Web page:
THINK of Saskatchewan, and if you can place the western Canadian province on a map you might conjure up a vision of an endless prairie of wheat, so flat that the locals joke that “you can watch your dog running away from you for hours”. Now think again: Saskatchewan boasts the fastest economic growth rate of any Canadian province not just because of wheat but a rich mix of other farm crops as well as potash, uranium, oil and natural gas, all of which are enjoying record prices. PotashCorp, a fertiliser company based in Saskatoon, has become one of the biggest companies on the Toronto Stock Exchange by market capitalisation.
“We don’t use the word boom, because it is immediately followed by that other word,” says Brad Wall, the provincial premier, whose centre-right Saskatchewan Party ousted a left-wing government last November. Such caution stems from history. The province was settled before the first world war by European farmers, lured to the area by free land and the mendacious promise of an “agreeable” climate (winters can feature temperatures of minus 50 degrees Celsius, and summers 40 degrees). In 1931 Saskatchewan was the third most populous province in Canada, behind only Ontario and Quebec. Depression and drought then ushered in eight decades of decline.
More recently, Saskatchewan has been overshadowed by neighbouring Alberta, where oil and gas have created Canada’s richest province. Now, thanks to its export boom, Saskatchewan too has become a “have” province, which in Canadian parlance means that it no longer qualifies for federal handouts for certain social services. Canada’s economy contracted in the first three months of this year (mainly because of the impact of the American slowdown on Ontario’s industry). But Saskatchewan’s job market is so tight that officials are visiting Ontario this month to try to persuade laid-off carworkers to move west. Migrants and returning residents have nudged Saskatchewan’s population back over 1m—a far cry from predictions of 10m made a century ago, but seen as a milestone nonetheless.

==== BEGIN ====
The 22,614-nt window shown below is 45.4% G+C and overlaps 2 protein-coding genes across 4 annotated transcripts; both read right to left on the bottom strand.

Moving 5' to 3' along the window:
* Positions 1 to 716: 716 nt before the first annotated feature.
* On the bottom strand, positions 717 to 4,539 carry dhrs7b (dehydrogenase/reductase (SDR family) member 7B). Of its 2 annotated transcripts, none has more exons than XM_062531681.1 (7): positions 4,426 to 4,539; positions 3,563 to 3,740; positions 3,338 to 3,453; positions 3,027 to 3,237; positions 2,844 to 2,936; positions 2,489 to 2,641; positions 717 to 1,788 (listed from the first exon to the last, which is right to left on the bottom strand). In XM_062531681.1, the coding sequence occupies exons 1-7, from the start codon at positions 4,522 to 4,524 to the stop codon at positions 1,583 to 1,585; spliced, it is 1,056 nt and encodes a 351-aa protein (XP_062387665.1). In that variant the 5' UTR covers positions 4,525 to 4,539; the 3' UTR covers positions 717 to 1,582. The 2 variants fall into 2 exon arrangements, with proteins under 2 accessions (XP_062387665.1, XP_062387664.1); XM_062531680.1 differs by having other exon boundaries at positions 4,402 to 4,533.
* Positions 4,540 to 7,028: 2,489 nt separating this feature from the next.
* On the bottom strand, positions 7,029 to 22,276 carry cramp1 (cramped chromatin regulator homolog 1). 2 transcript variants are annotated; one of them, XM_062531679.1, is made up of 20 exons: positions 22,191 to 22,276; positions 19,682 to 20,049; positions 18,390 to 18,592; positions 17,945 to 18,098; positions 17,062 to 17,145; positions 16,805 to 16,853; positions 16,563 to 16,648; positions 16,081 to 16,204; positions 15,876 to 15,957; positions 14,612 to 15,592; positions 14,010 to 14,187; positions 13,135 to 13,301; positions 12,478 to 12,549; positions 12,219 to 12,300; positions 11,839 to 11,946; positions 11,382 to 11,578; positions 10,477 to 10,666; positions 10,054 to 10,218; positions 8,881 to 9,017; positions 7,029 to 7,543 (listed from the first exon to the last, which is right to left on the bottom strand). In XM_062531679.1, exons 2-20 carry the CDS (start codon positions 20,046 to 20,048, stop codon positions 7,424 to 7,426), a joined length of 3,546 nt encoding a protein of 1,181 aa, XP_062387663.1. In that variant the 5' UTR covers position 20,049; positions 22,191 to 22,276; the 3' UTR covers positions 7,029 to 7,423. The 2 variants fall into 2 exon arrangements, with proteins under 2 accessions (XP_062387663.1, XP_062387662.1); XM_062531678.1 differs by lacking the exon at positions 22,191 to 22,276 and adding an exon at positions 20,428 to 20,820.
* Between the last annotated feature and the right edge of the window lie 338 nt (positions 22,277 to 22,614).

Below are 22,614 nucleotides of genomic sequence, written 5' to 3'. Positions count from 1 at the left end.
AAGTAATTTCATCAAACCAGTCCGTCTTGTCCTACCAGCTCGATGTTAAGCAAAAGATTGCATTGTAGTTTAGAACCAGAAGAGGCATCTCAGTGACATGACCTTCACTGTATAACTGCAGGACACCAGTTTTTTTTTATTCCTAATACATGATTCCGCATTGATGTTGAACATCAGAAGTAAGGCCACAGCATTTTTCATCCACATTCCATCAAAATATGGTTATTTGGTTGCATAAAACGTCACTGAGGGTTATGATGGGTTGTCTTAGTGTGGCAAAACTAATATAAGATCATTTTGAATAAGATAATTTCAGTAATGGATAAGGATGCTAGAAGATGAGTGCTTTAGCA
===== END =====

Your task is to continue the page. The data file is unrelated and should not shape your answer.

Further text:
Prosperity is not without its problems. The price of an average two-storey house in Saskatoon jumped 57% last year, while wage demands are astronomical too. The nurses’ union rejected a 35% increase over four years. Aboriginal groups, who make up 14% of the population, complain they are not getting an equal share. Farmers grumble about the high fuel and fertiliser prices that are helping to make the province rich. As always, they worry about sudden changes in the price of their crops, or bad weather. “This year I could earn C$300,000 ($296,000) or I could lose C$300,000,” says Lyle Funk, who has a large farm in the centre of the province.
Mr Wall wants to use the commodity windfall to build more infrastructure and fund more research and development. The government plans a clean-coal power station in the south-east of the province, for example. All very well but prosperity has dulled the interest in diversification, says Doug Elliott, who publishes an economic newsletter. “We’re still in the business of drilling holes in the ground and taking things out of it that are processed elsewhere,” he says.
Others are more optimistic. The bust, when it comes, may not be as deep or as long as previous farm slumps because biofuels now link grain and energy prices, says Richard Gray, an economist at the University of Saskatchewan. Canola (rapeseed), used in biodiesel, is an important local crop. Those runaway dogs might soon run into a few more people.